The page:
Wu Green-Lights Street Dining Everywhere Except North End

Don’t let Mayor Michelle Wu destroy the North End!

Fight back—take a stroll down Hanover Street (or Salem or Parmenter or Prince) and support one or another of the small businesses and restaurants being operated by the local 21st century Sons of Liberty.

Your tax dollars are being used to systematically asphyxiate the North End. So aside from utter tastiness, purchasing that bowl of pasta or a cannoli is your patriotic response to tyrannical mayoral assault.

The struggle first began back when the Baker administration implemented the arbitrary, illogical, and anti-scientific measures on all Bay State restaurant owners, supposedly unrelated to the cries of Trump Must Go!

Remember when you could only dine with five other people, because the mere presence of your sixth friend was bound to kill everyone with coronavirus?

Remember when you couldn’t go out for just-a-drink because purchasing food was safer? Or when you were shuffled out of the place mid-bite because of the 90-minute policy?

Remember when every establishment was forced to stick an employee at the door to check everyone’s immunization records before he could enter the premises?

Remember when COVID would attack you if you weren’t back in your house by 9:30 weeknights, but on weekends the armistice with the virus was extended to 10:30 p.m.?

If all that wasn’t enough to rub restaurant owners in Boston’s North End the wrong way, when some businesses aimed to make up some lost revenue by placing tables outside—where the city said COVID can’t get you—the newly elected Mayor Michelle Wu chose to further suffocate the neighborhood.

Last spring Wu’s payroll patriots effected a seasonal fee for North End eateries seeking outdoor dining: $7,500 plus $480 for every potential parking space used.

“That’s 625 plates of pasta I need to sell to break even. That’s a lot of pasta,” Christian Silvestri, owner of Rabia’s Dolce Fumo, told WCVB last year.

Here’s where it gets even more oppressive. From Back Bay to Brookline, no other Boston neighborhood faced the fee. Only the North End.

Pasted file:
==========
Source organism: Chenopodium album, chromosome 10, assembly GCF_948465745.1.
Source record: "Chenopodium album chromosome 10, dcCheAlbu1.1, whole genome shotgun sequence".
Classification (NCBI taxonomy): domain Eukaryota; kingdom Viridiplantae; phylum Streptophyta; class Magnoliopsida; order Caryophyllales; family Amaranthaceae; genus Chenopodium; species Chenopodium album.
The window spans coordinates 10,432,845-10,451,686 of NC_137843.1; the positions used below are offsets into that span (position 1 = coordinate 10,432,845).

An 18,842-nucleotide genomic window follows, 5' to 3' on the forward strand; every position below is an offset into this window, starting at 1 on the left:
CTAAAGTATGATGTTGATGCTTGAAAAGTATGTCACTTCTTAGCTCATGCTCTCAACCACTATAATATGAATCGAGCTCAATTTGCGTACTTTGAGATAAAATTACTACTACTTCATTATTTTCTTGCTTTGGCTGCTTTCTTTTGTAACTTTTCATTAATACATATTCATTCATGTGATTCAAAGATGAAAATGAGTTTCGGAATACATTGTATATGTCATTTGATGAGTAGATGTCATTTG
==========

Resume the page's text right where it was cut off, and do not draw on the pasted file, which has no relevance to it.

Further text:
When a group of four North End restaurant owners decided to sue the city over the geographically—if not ethnically—discriminatory policy, Wu responded with a letter threatening to rescind outdoor dining completely for the traditionally Italian neighborhood.

“The citywide pilot program for outdoor dining in 2020 and 2021 was meant to help provide support for restaurants struggling from the pandemic,” the letter said.

If you haven’t heard, our national overlords decided the Panic is over as of May 11, which creates a little problem for Wu and her coat holders. Boston’s era of lockdowns and restrictions proved outdoor street dining is possible, lucrative, and enjoyable. There’s no good reason not to keep it.

This spring, Wu is offering street and sidewalk dining for a fee: $399 for restaurants with liquor licenses, $199 for restaurants without. Each location must also submit professional site plans to receive authorization from the dukes and duchesses of equity.

But guess which Boston neighborhood is barred from applying for street dining altogether?

Some Italian-American restauranteurs believe this is part of a pattern of ethnic discrimination, especially after the city’s decision not to return the statue of Christopher Columbus, decapitated by radical antifa extremists during the summer of 2020, to its original place in Waterfront Park.

Jorge Mendoza, owner of Monica’s Inc., who has been very vocal in the fight against the discriminatory policies, joined Howie’s show yesterday to address the issue.


“Why is it that we aren’t treated like other minorities?” Mendoza asked. “What’s so special about us—that makes us different—that [Wu] should target us?”

The Wu administration claims the problem is the predicted increased traffic caused by various infrastructure projects. This will lead to fewer parking spots, City Hall claims.

Mendoza offers a different solution to the ongoing parking problem: get rid of the bike lanes.

Wu’s 2022 notice wasn’t subtle in the real reason behind the suffocation. “The use of public street space to expand restaurant capacity and liquor license seats is particularly significant in the North End, with many restaurants doubling their capacity through expansion into the street.”

There it is. Michelle Wu and her gang cannot bear seeing small businesses succeed on their own, especially if they’ll ruin the “economic equity” playing field Wu vowed to level. An opportunity for Italian-Americans—nowadays deemed “white” and part of “the majority”—to double revenue will make the “equity” Wu wants harder to achieve.

If her Office of Economic Opportunity and Inclusion had its way, the wonderful old North End of Paul Revere and Honey Fitz and so many other historical figures would be razed, and upon the ruins would be plopped a brutalist chrome prism with a cubicle for each carefully selected restaurant. A quota would be placed on the number of straight white male food and beverage licenses distributed.

Each eatery would have the same number of tables. Every menu would be devoid of red meat.

Revenue among businesses is identical, competition doesn’t exist, and Mike’s and Modern would be consolidated in the name of pastry equity and inclusion.

“Are we going back to the days of ‘Italians Need Not Apply?’” asked Mendoza. “It was discriminatory then. It’s discriminatory today.”

“We are going to fight against it,” he assured. “We’ve got more people joining. This is not the end of the battle.”

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